View Full Version : Why so many C3 shutter variants?
Maybe this is a rhetorical question, I don't know.
I have three different C3's. I believe all three have a different number of shutter speeds. If I remember, one has 7 shutter speeds, some of them being very close together, less than a stop apart.
Anyone know anything about why they tinkered with the shutter design so much?
Well, Argus believed that the talented users of Argus cameras should take advantage of the high precision of the C3. Therefore, they incorporated shutter speeds of less than a "stop" of exposure apart. This allowed the highest degree of exposure precision to be harnessed with the perfectly timed shutter. The constant alteration of the shutter speeds showed Argus' continued dedication to quality improvement over a long range of time (remember, the C3 was in production for well over 20 years).
Okay, now in all seriousness, there are probably several reasons for the "tinkering" of the shutter speeds. The very first Argus C3 cameras came out with more shutter speeds than later models. The really early C-series cameras (like the Argus C, C2, and early C3's) even had a 1/5 sec. shutter speed. My guess is that the elimination of a few shutter speeds was to decrease redundancy (eliminating such closely spaced speeds that you mentioned), allow a more regular progression of shutter speeds, and too possibly reduce production costs. So, this resulted in 10 shutter speeds at first, then 7, and ending with 5.
Also, have you ever seen the mechanics which operate the shutter? The design lends itself to a large array of possible shutter speeds, since it consists of a simple cam on the back of the shutter speed dial and two connecting rods coupled by a small lever. These are attached to the shutter escapement. Since the speeds are controlled solely by the cam, any possible number of shutter speeds can be configured by the shape of the cam, so changing the number of shutter speeds and their values would be an easy affair for Argus.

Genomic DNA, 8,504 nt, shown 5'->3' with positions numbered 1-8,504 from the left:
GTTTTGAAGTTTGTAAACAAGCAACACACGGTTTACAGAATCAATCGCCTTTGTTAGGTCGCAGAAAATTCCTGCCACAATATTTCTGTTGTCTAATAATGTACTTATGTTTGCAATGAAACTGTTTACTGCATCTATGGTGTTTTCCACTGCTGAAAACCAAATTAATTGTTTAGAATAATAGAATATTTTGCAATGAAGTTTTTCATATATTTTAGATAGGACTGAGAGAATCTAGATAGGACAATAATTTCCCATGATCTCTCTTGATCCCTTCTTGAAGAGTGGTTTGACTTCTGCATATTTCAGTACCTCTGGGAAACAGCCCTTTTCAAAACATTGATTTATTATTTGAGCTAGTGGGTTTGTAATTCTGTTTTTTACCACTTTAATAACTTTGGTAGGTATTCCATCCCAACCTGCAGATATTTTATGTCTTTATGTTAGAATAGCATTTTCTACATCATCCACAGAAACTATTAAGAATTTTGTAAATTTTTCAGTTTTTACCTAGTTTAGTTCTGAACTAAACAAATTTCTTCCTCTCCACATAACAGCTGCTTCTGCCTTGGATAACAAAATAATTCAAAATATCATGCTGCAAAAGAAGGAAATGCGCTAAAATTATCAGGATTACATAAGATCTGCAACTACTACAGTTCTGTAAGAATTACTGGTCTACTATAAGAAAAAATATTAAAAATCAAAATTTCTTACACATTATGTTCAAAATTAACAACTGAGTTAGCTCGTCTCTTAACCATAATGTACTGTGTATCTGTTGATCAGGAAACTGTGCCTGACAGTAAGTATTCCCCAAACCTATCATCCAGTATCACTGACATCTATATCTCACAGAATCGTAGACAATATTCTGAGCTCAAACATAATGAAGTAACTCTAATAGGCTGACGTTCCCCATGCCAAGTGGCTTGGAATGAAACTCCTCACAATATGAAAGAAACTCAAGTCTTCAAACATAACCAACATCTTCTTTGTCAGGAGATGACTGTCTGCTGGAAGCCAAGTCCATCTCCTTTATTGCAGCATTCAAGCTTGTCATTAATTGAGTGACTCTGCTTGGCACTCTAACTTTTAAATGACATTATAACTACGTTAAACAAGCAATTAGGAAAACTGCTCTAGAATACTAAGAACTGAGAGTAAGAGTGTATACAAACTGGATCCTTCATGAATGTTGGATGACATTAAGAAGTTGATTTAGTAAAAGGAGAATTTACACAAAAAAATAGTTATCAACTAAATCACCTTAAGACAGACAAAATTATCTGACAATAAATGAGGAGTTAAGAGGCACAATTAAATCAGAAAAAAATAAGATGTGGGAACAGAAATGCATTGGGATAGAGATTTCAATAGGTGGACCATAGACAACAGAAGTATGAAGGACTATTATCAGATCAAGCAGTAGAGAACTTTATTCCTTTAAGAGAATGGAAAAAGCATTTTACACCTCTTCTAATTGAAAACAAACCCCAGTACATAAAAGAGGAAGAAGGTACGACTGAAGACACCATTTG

In finality, remember that other camera manufacturers (such as Leica) were just as guilty of tinkering with shutter speeds.
I think first it was reliability, then cost. Rationalizing to "standard" speeds may have also come in at some point.
The original Argus C had a 2-range shutter mechanism, which was dropped very quickly in favor of a single range of 10 speeds covering 1/5 to 1/300. Slower speeds require more gearing and it wasn't long before the 1/5 was dropped and the range was reduced to 1/10 - 1/300 in 7 speeds. This still included combinations like 1/20 and 1/30, and 100-200-300. Finally I think they split the difference between 20 and 30, and dropped the 200 to make it a 5 speed shutter. I don't think any money was saved in this last change, I think it just made more sense.
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